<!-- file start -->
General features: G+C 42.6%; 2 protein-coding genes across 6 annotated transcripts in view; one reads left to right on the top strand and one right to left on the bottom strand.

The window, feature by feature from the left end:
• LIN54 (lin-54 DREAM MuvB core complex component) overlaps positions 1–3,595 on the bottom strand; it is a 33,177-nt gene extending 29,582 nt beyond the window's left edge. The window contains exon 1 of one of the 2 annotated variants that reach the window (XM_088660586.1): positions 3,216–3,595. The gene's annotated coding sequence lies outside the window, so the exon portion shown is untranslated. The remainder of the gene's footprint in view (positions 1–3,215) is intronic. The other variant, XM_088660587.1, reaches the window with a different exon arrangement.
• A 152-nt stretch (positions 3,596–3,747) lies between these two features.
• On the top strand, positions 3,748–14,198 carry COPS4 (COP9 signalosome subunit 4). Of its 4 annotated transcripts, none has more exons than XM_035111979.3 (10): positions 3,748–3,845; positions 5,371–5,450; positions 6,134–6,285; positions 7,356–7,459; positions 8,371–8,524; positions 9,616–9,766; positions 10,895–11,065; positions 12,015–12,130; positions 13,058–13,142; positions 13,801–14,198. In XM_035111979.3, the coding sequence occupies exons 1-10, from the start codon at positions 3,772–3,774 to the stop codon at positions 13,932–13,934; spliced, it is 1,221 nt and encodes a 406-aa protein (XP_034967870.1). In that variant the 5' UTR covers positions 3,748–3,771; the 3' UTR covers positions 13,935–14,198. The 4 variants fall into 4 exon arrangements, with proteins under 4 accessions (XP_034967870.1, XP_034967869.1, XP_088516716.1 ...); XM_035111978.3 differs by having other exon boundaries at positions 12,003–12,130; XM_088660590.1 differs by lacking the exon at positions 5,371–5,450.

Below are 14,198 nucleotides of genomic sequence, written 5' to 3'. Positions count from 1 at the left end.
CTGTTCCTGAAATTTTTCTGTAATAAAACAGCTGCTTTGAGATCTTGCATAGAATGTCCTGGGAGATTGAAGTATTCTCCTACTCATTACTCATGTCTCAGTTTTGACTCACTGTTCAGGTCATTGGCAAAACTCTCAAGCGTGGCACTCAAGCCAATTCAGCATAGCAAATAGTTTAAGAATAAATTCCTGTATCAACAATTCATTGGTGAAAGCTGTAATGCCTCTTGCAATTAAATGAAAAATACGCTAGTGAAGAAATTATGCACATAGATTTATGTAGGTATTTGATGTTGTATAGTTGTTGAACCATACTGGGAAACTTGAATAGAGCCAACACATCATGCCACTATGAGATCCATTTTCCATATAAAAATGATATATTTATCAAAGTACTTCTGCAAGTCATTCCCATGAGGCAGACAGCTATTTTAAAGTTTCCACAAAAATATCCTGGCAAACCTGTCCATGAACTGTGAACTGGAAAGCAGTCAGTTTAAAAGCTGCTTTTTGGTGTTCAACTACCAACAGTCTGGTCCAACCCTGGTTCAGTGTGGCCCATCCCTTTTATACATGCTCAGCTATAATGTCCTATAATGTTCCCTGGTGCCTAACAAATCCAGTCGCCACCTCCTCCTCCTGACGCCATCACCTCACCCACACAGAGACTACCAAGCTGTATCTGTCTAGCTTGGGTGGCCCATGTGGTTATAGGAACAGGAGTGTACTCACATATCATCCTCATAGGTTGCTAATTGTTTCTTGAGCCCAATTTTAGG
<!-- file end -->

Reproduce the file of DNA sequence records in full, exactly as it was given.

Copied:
General features: G+C 42.6%; 2 protein-coding genes across 6 annotated transcripts in view; one reads left to right on the top strand and one right to left on the bottom strand.

The window, feature by feature from the left end:
• LIN54 (lin-54 DREAM MuvB core complex component) overlaps positions 1–3,595 on the bottom strand; it is a 33,177-nt gene extending 29,582 nt beyond the window's left edge. The window contains exon 1 of one of the 2 annotated variants that reach the window (XM_088660586.1): positions 3,216–3,595. The gene's annotated coding sequence lies outside the window, so the exon portion shown is untranslated. The remainder of the gene's footprint in view (positions 1–3,215) is intronic. The other variant, XM_088660587.1, reaches the window with a different exon arrangement.
• A 152-nt stretch (positions 3,596–3,747) lies between these two features.
• On the top strand, positions 3,748–14,198 carry COPS4 (COP9 signalosome subunit 4). Of its 4 annotated transcripts, none has more exons than XM_035111979.3 (10): positions 3,748–3,845; positions 5,371–5,450; positions 6,134–6,285; positions 7,356–7,459; positions 8,371–8,524; positions 9,616–9,766; positions 10,895–11,065; positions 12,015–12,130; positions 13,058–13,142; positions 13,801–14,198. In XM_035111979.3, the coding sequence occupies exons 1-10, from the start codon at positions 3,772–3,774 to the stop codon at positions 13,932–13,934; spliced, it is 1,221 nt and encodes a 406-aa protein (XP_034967870.1). In that variant the 5' UTR covers positions 3,748–3,771; the 3' UTR covers positions 13,935–14,198. The 4 variants fall into 4 exon arrangements, with proteins under 4 accessions (XP_034967870.1, XP_034967869.1, XP_088516716.1 ...); XM_035111978.3 differs by having other exon boundaries at positions 12,003–12,130; XM_088660590.1 differs by lacking the exon at positions 5,371–5,450.

Below are 14,198 nucleotides of genomic sequence, written 5' to 3'. Positions count from 1 at the left end.
CTGTTCCTGAAATTTTTCTGTAATAAAACAGCTGCTTTGAGATCTTGCATAGAATGTCCTGGGAGATTGAAGTATTCTCCTACTCATTACTCATGTCTCAGTTTTGACTCACTGTTCAGGTCATTGGCAAAACTCTCAAGCGTGGCACTCAAGCCAATTCAGCATAGCAAATAGTTTAAGAATAAATTCCTGTATCAACAATTCATTGGTGAAAGCTGTAATGCCTCTTGCAATTAAATGAAAAATACGCTAGTGAAGAAATTATGCACATAGATTTATGTAGGTATTTGATGTTGTATAGTTGTTGAACCATACTGGGAAACTTGAATAGAGCCAACACATCATGCCACTATGAGATCCATTTTCCATATAAAAATGATATATTTATCAAAGTACTTCTGCAAGTCATTCCCATGAGGCAGACAGCTATTTTAAAGTTTCCACAAAAATATCCTGGCAAACCTGTCCATGAACTGTGAACTGGAAAGCAGTCAGTTTAAAAGCTGCTTTTTGGTGTTCAACTACCAACAGTCTGGTCCAACCCTGGTTCAGTGTGGCCCATCCCTTTTATACATGCTCAGCTATAATGTCCTATAATGTTCCCTGGTGCCTAACAAATCCAGTCGCCACCTCCTCCTCCTGACGCCATCACCTCACCCACACAGAGACTACCAAGCTGTATCTGTCTAGCTTGGGTGGCCCATGTGGTTATAGGAACAGGAGTGTACTCACATATCATCCTCATAGGTTGCTAATTGTTTCTTGAGCCCAATTTTAGG